Despite their staid-sounding mission -- allowing the public access to preserved human specimens for educational purposes -- the Body Worlds anatomical exhibitions are no stranger to controversy. It's not too difficult to see why.
The skinless bodies, some of which have their muscle tissue pulled back to reveal even more, are not positioned to stand soberly in display cases -- but rather, they run, jump, and play instruments. They're positioned in mid-motion, smiling or grimacing as appropriate.
And beginning this week in Berlin, they can be seen "caught in the act" as well. The traveling exhibition called "The Cycle of Life" will feature a plastinated man and woman displayed in mid-copulation.
The coupling of death with sex made sense from both a thematic and biological standpoint, Body Worlds founder Gunther von Hagens said. "Death and sex are both taboo topics. I'm bringing them together. Death belongs to life," the controversial doctor told mass circulation tabloid Bild. " And without sex no life would exist!"
The exhibition opens at Berlin's Postbahnhof on Thursday, after running in Heidelberg since the beginning of the year. It includes over 200 "plastinated" human bodies at various life stages -- from two weeks after conception to old age, including embryos and fetuses taken from historic anatomical collections. The exhibit also shows the effects of environment and lifestyle on the developing and aging human body.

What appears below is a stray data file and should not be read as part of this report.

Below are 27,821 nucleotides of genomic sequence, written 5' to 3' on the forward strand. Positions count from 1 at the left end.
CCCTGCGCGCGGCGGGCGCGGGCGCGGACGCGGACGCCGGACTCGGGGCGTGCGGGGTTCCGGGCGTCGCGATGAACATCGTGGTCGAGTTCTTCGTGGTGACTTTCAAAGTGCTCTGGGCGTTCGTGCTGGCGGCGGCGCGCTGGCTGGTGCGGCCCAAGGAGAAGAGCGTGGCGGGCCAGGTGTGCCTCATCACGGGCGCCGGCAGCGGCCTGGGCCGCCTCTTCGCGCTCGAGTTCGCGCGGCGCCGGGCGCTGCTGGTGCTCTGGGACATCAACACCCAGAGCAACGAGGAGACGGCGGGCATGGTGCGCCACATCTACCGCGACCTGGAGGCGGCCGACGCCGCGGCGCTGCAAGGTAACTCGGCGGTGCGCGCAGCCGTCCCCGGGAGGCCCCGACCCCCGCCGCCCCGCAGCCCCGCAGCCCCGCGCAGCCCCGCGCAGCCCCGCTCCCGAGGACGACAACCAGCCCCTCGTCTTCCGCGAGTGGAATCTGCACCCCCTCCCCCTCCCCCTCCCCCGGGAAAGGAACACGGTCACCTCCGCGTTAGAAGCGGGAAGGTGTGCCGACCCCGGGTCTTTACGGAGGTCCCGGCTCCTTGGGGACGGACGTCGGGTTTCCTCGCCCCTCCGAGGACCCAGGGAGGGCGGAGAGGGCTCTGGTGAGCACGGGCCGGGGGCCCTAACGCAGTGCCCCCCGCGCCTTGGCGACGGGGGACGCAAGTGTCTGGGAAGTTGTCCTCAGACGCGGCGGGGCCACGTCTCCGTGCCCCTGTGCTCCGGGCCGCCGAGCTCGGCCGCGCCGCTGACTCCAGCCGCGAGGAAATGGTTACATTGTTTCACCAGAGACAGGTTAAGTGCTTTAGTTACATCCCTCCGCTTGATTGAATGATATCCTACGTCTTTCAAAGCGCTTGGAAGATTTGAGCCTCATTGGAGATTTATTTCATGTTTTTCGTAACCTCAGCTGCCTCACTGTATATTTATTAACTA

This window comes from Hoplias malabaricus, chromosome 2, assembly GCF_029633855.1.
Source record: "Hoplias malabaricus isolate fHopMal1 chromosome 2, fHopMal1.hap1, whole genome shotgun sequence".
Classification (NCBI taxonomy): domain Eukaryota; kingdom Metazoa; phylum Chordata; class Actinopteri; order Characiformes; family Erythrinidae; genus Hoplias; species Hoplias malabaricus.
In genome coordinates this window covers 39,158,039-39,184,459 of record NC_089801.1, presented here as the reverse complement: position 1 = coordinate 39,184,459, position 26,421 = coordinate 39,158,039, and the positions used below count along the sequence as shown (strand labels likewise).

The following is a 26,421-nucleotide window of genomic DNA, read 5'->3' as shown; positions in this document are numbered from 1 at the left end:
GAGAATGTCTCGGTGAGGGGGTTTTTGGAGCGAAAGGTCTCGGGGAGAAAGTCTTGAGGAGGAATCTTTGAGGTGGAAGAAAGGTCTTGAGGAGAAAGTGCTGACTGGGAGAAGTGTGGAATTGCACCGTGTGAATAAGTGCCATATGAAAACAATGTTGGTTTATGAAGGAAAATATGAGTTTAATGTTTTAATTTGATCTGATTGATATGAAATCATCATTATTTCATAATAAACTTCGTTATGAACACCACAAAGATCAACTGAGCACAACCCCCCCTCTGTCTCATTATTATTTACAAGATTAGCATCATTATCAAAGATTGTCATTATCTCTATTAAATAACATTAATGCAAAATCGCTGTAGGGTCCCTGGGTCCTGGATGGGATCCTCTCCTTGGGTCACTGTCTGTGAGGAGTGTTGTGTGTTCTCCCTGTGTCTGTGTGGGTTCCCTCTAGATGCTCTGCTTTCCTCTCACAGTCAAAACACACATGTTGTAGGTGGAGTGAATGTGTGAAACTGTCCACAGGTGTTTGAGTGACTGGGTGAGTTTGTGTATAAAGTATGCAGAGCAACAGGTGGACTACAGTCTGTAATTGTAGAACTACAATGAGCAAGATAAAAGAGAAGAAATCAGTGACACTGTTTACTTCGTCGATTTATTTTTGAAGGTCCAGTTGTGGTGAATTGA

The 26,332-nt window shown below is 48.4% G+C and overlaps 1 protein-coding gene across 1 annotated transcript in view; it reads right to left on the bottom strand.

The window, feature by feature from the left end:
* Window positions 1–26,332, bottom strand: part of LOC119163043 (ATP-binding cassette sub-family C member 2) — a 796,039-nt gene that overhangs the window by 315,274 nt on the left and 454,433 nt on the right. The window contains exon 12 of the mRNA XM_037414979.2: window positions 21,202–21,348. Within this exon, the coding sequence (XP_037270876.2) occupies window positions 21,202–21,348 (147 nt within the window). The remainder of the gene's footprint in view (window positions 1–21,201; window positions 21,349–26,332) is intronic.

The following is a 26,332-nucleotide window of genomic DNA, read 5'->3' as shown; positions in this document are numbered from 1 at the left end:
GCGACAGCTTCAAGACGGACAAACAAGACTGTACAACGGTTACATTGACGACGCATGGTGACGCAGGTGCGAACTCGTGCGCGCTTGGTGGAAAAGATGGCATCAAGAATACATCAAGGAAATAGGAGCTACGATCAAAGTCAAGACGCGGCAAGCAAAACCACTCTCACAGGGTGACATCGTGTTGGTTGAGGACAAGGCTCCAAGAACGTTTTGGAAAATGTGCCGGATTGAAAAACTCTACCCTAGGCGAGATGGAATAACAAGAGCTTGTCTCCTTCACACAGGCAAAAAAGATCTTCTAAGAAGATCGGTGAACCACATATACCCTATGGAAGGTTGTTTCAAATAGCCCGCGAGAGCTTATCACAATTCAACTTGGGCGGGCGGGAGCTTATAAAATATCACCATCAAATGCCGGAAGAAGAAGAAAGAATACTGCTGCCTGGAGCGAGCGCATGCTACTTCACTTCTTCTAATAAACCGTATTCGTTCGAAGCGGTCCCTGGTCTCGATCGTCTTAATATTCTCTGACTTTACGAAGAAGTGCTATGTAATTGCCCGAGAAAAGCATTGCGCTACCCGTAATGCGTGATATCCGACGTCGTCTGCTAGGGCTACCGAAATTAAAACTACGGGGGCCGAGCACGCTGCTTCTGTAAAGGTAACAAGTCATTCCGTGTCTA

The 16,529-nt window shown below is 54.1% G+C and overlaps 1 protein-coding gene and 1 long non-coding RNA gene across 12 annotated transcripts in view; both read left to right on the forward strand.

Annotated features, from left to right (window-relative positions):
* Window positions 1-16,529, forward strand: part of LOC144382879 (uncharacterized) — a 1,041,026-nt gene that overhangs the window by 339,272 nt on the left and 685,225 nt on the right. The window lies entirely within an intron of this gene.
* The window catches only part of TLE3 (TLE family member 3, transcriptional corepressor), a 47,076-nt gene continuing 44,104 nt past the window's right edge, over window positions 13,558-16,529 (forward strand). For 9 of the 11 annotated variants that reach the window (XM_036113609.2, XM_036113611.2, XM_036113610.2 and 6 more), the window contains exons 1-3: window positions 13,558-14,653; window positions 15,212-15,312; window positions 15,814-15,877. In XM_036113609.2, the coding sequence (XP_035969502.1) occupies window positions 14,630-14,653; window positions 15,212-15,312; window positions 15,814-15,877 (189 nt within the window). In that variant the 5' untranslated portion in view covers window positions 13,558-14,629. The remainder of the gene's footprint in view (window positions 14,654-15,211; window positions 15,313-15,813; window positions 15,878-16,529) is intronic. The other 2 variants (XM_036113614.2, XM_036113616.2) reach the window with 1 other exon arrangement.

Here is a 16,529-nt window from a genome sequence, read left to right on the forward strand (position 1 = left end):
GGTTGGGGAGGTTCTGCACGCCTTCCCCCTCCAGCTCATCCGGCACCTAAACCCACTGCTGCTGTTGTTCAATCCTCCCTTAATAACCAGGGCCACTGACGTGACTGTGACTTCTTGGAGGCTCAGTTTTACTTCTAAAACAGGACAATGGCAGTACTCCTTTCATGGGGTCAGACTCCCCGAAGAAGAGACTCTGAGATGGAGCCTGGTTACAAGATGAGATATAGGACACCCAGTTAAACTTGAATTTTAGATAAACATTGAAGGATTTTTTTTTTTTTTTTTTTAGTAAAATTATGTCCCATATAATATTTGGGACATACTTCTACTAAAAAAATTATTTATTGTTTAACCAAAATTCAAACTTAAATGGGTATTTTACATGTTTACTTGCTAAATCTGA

"I want to show that maturation is a completely natural process, which, with a little bit of effort, we can help to shape. We should always keep an eye to the future," von Hagens said in a statement.
Body Worlds was last in the German capital eight years ago, drawing 1.3 million visitors. The world-traveling displays have been visited by more than 27 million people to date -- and over 6 million in Germany alone -- according to the Body Worlds Web site.
In a press release, von Hagens said, "the older I get, the more I realize that death is normal -- and that life is the big exception. I hope that Body Worlds and 'The Cycle of Life' gives people the courage to strive to live every day healthily -- their whole life long."
The plastination pioneer has been criticized in the past for the use of pregnant women and babies in his displays, which have been copied by other companies in recent years.
Body Worlds claims that its exhibitions show only donated bodies from people who signed up for the process while they were alive and agreed to have their bodies used for the purposes of educating the public. But some think von Hagens has taken it too far.
In the Bild article, the unorthodox anatomist rebuffed criticism that the risqué pose of the two new figures amounts to desecration of the corpses, telling the newspaper that two-thirds of the male donors and one-third of the female donors agreed to the use of their bodies for the representation of sexual acts.
Bild reported that the preservation of the man and woman -- who died in their 50s and did not know each other while alive -- required 200 kilograms of silicon in a process taking over 4,000 hours of work.
The paper quoted von Hagens as saying the display "teaches the visitors more than any biology class, revolutionizing the study of anatomy. It has nothing to do with pornography and isn't intended to be sexually stimulating!"